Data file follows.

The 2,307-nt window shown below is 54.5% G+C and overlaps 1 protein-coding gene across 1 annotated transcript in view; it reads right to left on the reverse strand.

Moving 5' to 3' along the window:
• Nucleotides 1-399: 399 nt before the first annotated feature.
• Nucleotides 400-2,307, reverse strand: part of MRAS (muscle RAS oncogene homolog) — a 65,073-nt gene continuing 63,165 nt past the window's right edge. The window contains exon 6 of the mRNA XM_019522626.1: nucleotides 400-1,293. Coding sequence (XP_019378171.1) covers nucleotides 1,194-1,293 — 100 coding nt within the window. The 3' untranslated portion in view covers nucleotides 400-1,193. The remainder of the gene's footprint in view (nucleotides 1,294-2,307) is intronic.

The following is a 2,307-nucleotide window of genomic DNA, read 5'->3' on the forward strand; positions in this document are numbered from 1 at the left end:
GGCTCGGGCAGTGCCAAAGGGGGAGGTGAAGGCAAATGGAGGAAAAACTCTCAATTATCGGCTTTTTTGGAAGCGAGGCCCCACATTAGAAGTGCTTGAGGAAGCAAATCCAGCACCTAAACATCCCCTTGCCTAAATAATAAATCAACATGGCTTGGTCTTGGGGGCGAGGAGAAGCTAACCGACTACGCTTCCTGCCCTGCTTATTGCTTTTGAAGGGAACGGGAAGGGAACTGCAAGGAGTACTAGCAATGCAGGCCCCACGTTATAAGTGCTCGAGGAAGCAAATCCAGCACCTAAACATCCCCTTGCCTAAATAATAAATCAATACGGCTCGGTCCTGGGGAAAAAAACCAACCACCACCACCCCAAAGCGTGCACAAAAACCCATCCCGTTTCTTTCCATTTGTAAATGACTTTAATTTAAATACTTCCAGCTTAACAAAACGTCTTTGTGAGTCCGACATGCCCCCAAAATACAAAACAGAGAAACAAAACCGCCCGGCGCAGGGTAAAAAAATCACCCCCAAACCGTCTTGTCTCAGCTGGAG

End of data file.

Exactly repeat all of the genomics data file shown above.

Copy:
The 2,307-nt window shown below is 54.5% G+C and overlaps 1 protein-coding gene across 1 annotated transcript in view; it reads right to left on the reverse strand.

Moving 5' to 3' along the window:
• Nucleotides 1-399: 399 nt before the first annotated feature.
• Nucleotides 400-2,307, reverse strand: part of MRAS (muscle RAS oncogene homolog) — a 65,073-nt gene continuing 63,165 nt past the window's right edge. The window contains exon 6 of the mRNA XM_019522626.1: nucleotides 400-1,293. Coding sequence (XP_019378171.1) covers nucleotides 1,194-1,293 — 100 coding nt within the window. The 3' untranslated portion in view covers nucleotides 400-1,193. The remainder of the gene's footprint in view (nucleotides 1,294-2,307) is intronic.

The following is a 2,307-nucleotide window of genomic DNA, read 5'->3' on the forward strand; positions in this document are numbered from 1 at the left end:
GGCTCGGGCAGTGCCAAAGGGGGAGGTGAAGGCAAATGGAGGAAAAACTCTCAATTATCGGCTTTTTTGGAAGCGAGGCCCCACATTAGAAGTGCTTGAGGAAGCAAATCCAGCACCTAAACATCCCCTTGCCTAAATAATAAATCAACATGGCTTGGTCTTGGGGGCGAGGAGAAGCTAACCGACTACGCTTCCTGCCCTGCTTATTGCTTTTGAAGGGAACGGGAAGGGAACTGCAAGGAGTACTAGCAATGCAGGCCCCACGTTATAAGTGCTCGAGGAAGCAAATCCAGCACCTAAACATCCCCTTGCCTAAATAATAAATCAATACGGCTCGGTCCTGGGGAAAAAAACCAACCACCACCACCCCAAAGCGTGCACAAAAACCCATCCCGTTTCTTTCCATTTGTAAATGACTTTAATTTAAATACTTCCAGCTTAACAAAACGTCTTTGTGAGTCCGACATGCCCCCAAAATACAAAACAGAGAAACAAAACCGCCCGGCGCAGGGTAAAAAAATCACCCCCAAACCGTCTTGTCTCAGCTGGAG